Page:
We just had our biggest career fair of the year at the University of Maryland’s Robert H. Smith School of Business, with recruiters from more than 120 employers from a wide range of industries on campus to meet nearly 1,500 undergraduate business students. The things that can help students prosper are the things that make any job seeker successful — whether you are actively hitting job fairs, just landed an interview for your dream job, or you’re hoping to meet some new contacts at the next professional event or networking session.
Employers today are looking for savvy job candidates who possess leadership, strategic thinking, communication, and creative problem-solving skills. Stand out from the competition and show that you have these skills. The six “Qs” below represent what every job-seeker needs to have and how to show them off when meeting potential employers:
1. IQ: Smarts and critical thinking skills. Companies are looking for people who can problem-solve at a high level. Executives want people who can strategize, recognize patterns and see the big picture. Showcase examples of how you exhibit these skills. Ask great questions – ones that demonstrate knowledge of the company and deep thoughtfulness. At the same time, it’s important to realize that while “smarts” may get you into the game, they are not enough to help you win in the war for talent. There are plenty of bright or clever people who have never made it because they lack social skills.
2. EQ: Emotional intelligence quotient. This is your ability to read your own emotions and adjust accordingly to stay even-keeled, guide your thinking, and build relationships. Your EQ is also your ability to read others’ emotions – your interpersonal savvy, including listening skills. At job fairs and interviews these things come into play in your ability to read a recruiter or interviewer and genuinely connect with them. Savvy candidates have already done their homework on the company and can spend time asking thoughtful questions about the interviewer and his or her professional background in the company. This effort will impress recruiters and really help you stand out. And stay in tune with how they are reacting to you – this will give you clues if you’ve been talking too long, for example, and when to wrap up and move on.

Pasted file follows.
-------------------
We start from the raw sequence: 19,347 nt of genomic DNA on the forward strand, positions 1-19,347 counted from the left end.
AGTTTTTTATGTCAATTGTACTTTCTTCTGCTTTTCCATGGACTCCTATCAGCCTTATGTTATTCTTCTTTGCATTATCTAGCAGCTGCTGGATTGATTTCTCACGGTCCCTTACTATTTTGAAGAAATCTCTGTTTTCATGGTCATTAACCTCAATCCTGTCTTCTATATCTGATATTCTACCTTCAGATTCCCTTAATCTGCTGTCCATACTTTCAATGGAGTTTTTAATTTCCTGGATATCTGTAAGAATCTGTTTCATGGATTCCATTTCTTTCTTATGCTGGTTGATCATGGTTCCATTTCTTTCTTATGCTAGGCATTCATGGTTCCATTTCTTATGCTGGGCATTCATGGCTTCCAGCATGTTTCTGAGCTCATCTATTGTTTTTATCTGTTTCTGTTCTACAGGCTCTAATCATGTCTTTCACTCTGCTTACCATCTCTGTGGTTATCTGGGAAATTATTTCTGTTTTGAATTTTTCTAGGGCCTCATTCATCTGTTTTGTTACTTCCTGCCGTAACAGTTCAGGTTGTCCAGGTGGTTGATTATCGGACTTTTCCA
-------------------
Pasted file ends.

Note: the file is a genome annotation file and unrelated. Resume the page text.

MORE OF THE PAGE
3. PQ: Passion quotient. All employers are looking for passion. When meeting potential employers, convey that you have that “fire in the belly” because those are the people companies want to hire. What does passion look like? Used LinkedIn to research a recruiter before meeting them. Show excitement about the firm, smile and be animated. Companies are looking for people who will go above and beyond, and who aren’t just thinking of themselves when making an impact. The Gallup Corp. points to loyalty, psychological commitment (being “all in” on a firm), and discretionary behavior (volunteering to help other people, staying late when needed, etc.) to measure employee engagement. Give employers examples of how you’ll exhibit these traits when working for them.